The courier showed up today, with a really neat new board from Adafruit – the Feather M0 Express. It is essentially a break out board for the Microchip (formerly Atmel) ATSAMD21G18, which is the same 32-bit 48MHz ARM M0+ micro used in the Arduino Zero, plus a 2MB flash memory, RGB LED, and a LiPoly charger. It’s not too expensive at $20USD, nice and tiny, and I think could be a real hit.
Using the Feather M0 Express from Arduino IDE almost couldn’t be easier – just add the Adafruit Board Manager URL to your Arduino IDE settings, then install the “Adafruit SAMD Boards” – instructions at https://learn.adafruit.com/add-boards-arduino-v164 .
However, the really exciting new option available with this new board, is CircuitPython – Adafruit’s implementation of MicroPython. Getting setup for CircuitPython is super easy, though the documentation is still under development so it might seem a bit intimidating at first read. Here’s what I did:
- Download the latest CircuitPython uf2 file for your board from https://github.com/adafruit/circuitpython/releases
- Connect the Feather to your computer via USB
- Put the Feather in to bootloader mode by “double clicking” the reset button. You’ll know it works when the #13 LED starts fading on and off.
- Copy the uf2 file from step 2, on to the FEATHERBOOT USB drive that should have appeared in step 3. Wait a few seconds.
There should now be a USB drive available called CIRCUITPY, and a virtual serial port available.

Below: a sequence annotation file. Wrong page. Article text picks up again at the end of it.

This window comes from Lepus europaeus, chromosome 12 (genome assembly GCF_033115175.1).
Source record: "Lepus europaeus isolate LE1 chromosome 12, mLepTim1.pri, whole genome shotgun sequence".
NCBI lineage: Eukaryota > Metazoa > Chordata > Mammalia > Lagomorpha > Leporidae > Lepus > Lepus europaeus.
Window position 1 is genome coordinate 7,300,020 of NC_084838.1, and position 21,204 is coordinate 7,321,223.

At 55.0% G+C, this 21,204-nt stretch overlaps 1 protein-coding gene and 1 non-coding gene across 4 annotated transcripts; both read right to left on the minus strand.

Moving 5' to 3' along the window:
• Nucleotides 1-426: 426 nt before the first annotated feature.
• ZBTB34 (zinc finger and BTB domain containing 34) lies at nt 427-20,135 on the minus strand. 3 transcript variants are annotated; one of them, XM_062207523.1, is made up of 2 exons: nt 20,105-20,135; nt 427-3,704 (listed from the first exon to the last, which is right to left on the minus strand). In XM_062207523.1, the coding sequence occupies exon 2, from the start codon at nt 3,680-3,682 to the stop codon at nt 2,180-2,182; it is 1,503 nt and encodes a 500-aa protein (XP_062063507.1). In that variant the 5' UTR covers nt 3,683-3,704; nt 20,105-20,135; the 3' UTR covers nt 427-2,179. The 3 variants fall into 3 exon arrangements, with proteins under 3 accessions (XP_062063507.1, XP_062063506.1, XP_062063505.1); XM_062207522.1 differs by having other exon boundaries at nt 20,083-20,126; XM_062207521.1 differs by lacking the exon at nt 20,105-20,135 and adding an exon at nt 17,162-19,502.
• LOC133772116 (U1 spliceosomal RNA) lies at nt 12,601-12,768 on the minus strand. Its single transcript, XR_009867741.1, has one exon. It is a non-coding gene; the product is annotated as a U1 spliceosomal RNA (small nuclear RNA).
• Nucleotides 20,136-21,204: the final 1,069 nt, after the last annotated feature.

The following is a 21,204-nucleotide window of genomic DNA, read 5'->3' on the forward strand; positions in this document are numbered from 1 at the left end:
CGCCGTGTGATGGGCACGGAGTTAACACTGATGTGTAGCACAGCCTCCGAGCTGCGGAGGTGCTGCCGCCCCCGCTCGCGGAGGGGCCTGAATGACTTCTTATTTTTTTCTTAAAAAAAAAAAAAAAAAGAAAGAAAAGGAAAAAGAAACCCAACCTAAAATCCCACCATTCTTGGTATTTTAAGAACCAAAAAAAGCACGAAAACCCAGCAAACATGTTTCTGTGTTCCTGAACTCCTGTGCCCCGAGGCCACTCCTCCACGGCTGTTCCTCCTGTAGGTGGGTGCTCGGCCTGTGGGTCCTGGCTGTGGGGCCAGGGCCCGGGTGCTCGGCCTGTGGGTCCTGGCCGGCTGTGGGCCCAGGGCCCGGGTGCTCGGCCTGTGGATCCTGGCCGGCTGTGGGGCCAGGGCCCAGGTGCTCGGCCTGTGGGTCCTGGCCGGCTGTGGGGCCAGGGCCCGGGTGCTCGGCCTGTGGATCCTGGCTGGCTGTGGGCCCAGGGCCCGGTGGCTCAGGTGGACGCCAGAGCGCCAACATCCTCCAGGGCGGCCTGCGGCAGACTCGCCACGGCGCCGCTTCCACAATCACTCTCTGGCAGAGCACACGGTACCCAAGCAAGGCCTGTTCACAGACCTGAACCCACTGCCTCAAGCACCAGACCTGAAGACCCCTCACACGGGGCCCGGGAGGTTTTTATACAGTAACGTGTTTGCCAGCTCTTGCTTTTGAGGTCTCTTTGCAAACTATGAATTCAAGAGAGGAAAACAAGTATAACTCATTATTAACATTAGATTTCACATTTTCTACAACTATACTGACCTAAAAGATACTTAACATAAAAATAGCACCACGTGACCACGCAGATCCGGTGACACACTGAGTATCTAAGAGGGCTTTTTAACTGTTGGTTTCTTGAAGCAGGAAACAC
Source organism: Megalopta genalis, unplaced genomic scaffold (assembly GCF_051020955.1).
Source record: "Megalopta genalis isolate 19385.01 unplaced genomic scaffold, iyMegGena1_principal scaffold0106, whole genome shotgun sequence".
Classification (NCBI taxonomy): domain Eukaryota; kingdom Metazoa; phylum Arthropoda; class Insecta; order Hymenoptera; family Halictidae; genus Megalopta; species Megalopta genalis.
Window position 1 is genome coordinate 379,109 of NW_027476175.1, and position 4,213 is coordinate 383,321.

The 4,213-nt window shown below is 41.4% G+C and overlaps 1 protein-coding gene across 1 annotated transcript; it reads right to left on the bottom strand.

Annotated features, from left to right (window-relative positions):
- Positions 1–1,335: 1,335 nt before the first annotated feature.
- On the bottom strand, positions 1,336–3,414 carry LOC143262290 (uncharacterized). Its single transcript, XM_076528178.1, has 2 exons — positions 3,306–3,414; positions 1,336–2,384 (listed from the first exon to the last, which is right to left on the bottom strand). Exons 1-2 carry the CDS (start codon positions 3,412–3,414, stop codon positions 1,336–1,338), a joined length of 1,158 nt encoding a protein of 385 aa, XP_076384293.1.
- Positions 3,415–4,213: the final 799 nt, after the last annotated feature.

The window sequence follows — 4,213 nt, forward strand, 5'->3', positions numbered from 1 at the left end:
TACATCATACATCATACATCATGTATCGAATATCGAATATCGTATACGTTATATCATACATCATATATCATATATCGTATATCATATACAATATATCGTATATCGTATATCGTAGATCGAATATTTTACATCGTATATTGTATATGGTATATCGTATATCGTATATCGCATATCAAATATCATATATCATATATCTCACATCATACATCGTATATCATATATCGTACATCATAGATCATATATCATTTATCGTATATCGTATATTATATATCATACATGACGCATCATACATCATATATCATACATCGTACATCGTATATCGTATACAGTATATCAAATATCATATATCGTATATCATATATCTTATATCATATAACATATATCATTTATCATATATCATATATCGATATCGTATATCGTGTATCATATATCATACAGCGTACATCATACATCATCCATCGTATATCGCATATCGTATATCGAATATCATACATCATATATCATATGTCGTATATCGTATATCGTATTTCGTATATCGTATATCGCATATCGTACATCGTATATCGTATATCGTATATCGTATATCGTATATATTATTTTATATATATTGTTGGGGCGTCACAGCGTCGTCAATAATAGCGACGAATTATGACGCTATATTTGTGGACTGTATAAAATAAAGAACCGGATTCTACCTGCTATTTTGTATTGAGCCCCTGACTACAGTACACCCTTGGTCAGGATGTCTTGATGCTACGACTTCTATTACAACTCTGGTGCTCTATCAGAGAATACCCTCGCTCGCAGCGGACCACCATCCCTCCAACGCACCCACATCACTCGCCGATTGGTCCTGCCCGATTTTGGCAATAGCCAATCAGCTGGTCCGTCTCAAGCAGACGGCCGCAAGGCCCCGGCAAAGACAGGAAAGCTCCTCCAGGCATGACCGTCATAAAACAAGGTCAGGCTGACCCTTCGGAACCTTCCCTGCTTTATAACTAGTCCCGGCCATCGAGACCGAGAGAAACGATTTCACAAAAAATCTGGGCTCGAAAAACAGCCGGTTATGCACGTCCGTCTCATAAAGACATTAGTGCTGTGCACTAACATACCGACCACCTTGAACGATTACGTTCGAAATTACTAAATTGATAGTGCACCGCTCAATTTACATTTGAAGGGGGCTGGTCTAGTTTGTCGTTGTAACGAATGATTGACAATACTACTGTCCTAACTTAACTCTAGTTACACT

Using your favourite serial console with the virtual serial port gives an interactive terminal, aka REPL, which can be used directly as below. Or, just save a source file as main.py in the CIRCUITPY drive to get your program to run at boot.
Adafruit CircuitPython 0.9.5 on 2017-04-14; Adafruit Feather M0 Express with samd21g18 >>> print("hi") hi >>> help() Welcome to Adafruit CircuitPython 0.9.5! Please visit learn.adafruit.com/category/circuitpython for project guides. Built in modules: __main__ builtins micropython array (list continues)
Let’s make the “hello world” of embedded programming (but this time, done on-target using tab completion!):
>>> import digitalio >>> import board >>> import time >>> with digitalio.DigitalInOut(board.D13) as led: ... led.switch_to_output() ... while True: ... led.value = 1 ... time.sleep(0.5) ... led.value = 0 ... time.sleep(0.5)